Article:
But in the course of the first year, his insulin requirements gradually rose because about half of the implanted cells died--probably because they were rejected, Formby said.
However, the surviving cells are continuing to produce about 20% of Shultz's daily insulin requirement--enough to smooth out the sharp swings in blood sugar levels and make his disease more manageable.
Before the operation, he said, a milkshake or chocolate bar would cause his blood sugar to rise sharply, making him lethargic. Now, the effects of such sweets are much less severe, he said.
The first scientist to transplant fetal islet cells in humans was immunologist Kevin Lafferty of the University of Colorado Health Sciences Center in Denver, in 1985.
Lafferty refused a request for an interview, but Bobbie Barrow, a university spokeswoman, said in a prepared statement that Lafferty has transplanted cultured cells in 17 insulin-dependent diabetics who had already received kidney transplants because high sugar levels had damaged small blood vessels in their own kidneys. Such patients were already receiving drugs to suppress rejection of the kidney, and were thus less likely to reject the pancreas cells.
Five of seven patients given "large amounts" of the cells required fewer insulin injections after the surgery, Barrow said, some for as long as 1 1/2 years. The treatment provided no benefit for patients who received fewer cells, she added.
The third U.S. group involved in experimental fetal cell transplant is Hana, which has spent the last five years developing ways to grow fetal pancreas cells in the laboratory, according to Craig McMullen, Hana's president.
Using specially developed nutrients and growth enhancers, he said, the company is now able to grow enough cells from one fetal pancreas to treat 20 adult diabetics.
Much More Efficient
With this technique, instead of needing 25 fetal pancreases to treat one adult, Hana can obtain enough islets from one fetal pancreas to treat 20 patients--making its technique 500 times more efficient than Formby's.
To test the safety of those cells--a standard medical practice--surgeons at four medical centers have, since last August, implanted the fetal cells in 24 diabetics, McMullen said. By this September, Hana hopes to expand the trials to 120 patients at 12 medical centers to test the cells' efficacy. McMullen would not reveal the names of the centers because, he said, "we are afraid the centers would be swamped by diabetics demanding treatment."
(Although the implants are not covered by any federal regulations, Hana nevertheless is testing the cells' safety in case the U.S. Food and Drug Administration ultimately were to classify such cells as a drug.)
Hana hopes to be able to provide cells for 15,000 transplants per year by 1991, McMullen said.
The company has also been developing similar techniques to grow fetal brain cells for the treatment of Parkinson's and are now testing them in animals. McMullen said it will be at least 18 months before human trials can begin.
Obtained Fetal Tissues
Initially, Sansum, Lafferty and Hana all obtained fetal tissues from the National Disease Research Interchange (NDRI), a nonprofit, NIH-funded foundation created in 1980.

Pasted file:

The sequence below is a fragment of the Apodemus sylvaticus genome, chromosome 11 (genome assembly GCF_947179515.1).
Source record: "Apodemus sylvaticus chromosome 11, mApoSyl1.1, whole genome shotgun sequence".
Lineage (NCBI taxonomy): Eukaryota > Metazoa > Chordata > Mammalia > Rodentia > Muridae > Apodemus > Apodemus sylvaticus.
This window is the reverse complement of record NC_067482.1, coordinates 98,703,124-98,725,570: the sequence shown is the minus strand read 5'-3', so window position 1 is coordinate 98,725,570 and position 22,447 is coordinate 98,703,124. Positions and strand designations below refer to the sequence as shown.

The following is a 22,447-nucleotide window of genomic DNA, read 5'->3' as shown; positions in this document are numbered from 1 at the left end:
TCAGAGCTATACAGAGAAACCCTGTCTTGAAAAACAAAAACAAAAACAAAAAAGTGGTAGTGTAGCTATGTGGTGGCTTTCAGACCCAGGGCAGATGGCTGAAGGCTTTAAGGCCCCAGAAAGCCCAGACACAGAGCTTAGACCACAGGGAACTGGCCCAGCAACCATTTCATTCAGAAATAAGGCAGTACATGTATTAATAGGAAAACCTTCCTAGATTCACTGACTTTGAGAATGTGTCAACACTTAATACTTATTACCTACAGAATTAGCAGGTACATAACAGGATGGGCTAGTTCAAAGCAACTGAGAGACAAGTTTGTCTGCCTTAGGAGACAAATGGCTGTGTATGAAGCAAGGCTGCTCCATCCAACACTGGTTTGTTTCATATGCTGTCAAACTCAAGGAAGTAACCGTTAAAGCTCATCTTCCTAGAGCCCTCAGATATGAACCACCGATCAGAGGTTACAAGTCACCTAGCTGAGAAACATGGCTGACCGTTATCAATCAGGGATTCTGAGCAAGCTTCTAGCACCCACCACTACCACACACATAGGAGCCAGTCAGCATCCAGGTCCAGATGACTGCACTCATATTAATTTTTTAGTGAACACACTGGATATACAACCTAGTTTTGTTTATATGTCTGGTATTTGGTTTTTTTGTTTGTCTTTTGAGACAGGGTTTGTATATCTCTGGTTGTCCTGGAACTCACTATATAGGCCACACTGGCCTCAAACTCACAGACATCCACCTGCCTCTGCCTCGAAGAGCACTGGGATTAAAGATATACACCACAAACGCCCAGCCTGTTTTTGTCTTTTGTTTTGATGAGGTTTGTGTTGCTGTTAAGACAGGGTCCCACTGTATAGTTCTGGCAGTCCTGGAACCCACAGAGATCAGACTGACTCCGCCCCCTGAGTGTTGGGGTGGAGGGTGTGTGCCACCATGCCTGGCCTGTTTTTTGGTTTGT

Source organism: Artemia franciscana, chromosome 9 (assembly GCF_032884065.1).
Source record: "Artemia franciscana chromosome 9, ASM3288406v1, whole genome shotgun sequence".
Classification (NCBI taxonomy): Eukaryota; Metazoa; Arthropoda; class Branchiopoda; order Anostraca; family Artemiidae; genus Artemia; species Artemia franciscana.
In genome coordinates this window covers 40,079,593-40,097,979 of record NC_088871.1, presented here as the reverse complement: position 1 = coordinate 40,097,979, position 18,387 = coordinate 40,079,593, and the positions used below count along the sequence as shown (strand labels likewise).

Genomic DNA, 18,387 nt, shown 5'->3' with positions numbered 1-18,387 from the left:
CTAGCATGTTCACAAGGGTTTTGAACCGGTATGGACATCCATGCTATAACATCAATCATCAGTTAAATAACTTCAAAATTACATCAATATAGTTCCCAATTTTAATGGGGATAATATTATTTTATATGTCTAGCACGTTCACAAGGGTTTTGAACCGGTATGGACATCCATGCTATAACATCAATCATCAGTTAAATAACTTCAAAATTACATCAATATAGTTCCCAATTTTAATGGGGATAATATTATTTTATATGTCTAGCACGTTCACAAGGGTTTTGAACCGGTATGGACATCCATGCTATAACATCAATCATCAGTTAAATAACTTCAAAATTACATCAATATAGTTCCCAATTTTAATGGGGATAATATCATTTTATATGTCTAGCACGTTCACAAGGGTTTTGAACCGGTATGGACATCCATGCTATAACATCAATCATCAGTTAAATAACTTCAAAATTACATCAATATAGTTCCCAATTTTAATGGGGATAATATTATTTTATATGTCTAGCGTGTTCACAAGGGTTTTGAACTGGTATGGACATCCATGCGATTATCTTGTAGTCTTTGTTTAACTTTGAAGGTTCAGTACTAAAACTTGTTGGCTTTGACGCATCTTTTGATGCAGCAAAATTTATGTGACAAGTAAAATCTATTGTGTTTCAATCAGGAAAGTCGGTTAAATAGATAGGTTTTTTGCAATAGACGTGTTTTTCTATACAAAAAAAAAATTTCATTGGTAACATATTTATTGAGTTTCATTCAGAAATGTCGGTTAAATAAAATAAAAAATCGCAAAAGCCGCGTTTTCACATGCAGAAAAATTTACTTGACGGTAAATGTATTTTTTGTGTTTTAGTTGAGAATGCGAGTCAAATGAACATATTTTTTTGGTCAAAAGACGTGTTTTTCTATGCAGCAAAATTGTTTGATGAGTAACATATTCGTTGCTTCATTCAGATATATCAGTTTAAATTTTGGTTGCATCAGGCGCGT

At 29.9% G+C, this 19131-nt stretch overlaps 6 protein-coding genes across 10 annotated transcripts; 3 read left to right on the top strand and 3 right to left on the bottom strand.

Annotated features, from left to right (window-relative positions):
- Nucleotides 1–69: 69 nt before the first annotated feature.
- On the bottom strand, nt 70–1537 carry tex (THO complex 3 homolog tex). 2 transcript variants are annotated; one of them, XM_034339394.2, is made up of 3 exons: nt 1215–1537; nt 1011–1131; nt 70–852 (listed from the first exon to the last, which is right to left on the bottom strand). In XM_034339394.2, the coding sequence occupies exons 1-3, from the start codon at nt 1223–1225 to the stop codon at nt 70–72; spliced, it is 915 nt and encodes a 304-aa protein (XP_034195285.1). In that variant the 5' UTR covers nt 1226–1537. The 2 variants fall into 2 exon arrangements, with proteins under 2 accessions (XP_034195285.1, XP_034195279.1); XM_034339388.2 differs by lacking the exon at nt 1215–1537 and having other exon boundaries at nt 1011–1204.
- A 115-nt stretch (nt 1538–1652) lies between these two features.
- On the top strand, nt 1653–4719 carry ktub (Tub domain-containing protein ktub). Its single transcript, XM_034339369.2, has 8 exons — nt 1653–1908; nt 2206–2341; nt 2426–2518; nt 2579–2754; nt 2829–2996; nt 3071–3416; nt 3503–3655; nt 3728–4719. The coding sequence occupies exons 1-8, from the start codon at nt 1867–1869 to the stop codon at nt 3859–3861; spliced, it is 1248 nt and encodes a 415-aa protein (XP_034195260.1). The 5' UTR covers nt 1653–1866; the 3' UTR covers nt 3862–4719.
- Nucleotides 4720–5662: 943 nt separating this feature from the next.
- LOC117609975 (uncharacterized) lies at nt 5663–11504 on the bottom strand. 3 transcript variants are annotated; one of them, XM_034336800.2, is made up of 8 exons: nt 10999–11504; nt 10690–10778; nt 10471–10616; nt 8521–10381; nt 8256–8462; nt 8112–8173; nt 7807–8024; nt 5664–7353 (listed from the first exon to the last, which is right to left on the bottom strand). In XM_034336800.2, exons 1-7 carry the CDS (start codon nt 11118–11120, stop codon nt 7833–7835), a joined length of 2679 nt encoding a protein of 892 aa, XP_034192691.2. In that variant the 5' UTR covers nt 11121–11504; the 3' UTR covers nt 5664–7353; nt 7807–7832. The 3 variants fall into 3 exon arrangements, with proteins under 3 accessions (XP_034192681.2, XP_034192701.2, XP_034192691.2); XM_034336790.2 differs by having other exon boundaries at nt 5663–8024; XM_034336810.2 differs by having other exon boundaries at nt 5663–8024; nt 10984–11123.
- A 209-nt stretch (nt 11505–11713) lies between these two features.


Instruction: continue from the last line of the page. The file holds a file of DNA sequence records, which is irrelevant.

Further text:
The Philadelphia-based interchange serves as a clearinghouse primarily for organs and tissues removed during autopsies and surgeries. Such materials are useful in many types of research, and NDRI has provided 32,000 organs to about 350 researchers throughout the country.
Volunteers at NDRI's network of Eastern hospitals obtain informed consent from tissue donors or the mothers of fetuses and notify NDRI of an organ's availability. The agency then notifies researchers who need that tissue, and may help arrange transportation.
But early last year, said Lee Ducat, NDRI president, the foundation's volunteers became reluctant to collect fetal tissues because of a growing fear of pressure from right-to-life groups.
Ducat could not identify any event that precipitated the change in attitude, but said: "We haven't collected any fetal tissue at all since last June. . . . It's very frustrating . . . because we know that the tissue is being . . . thrown away."
Many researchers who received fetal tissues from NDRI are now obtaining them from the even more obscure International Institute for the Advancement of Medicine, a nonprofit foundation established in 1986 by a former NDRI staff member in Havertown, Pa. The institute differs from NDRI in that it rents space in hospitals and clinics and hires its own technicians to process and forward tissues.
In 1987, the institute supplied about 1,800 tissues to researchers, said director Jim Bardsley. So far this year, it has been processing 500 specimens per month--about 60% of them fetal tissues. The institute is now working with 44 research groups that need fetal tissues, he said.
Bardsley would not divulge the names of participating hospitals and clinics because, he said, "We don't want to motivate any aggression."
Like the experimental use of fetal cells, the collection and distribution of the tissues also are not regulated by either the states or the federal government. But activist Jeremy Rifkin of the Foundation on Economic Trends in Washington, has accused both NDRI and Hana of buying and selling fetal tissues, and he has petitioned the Department of Health and Human Services to ban the sale of fetal tissues.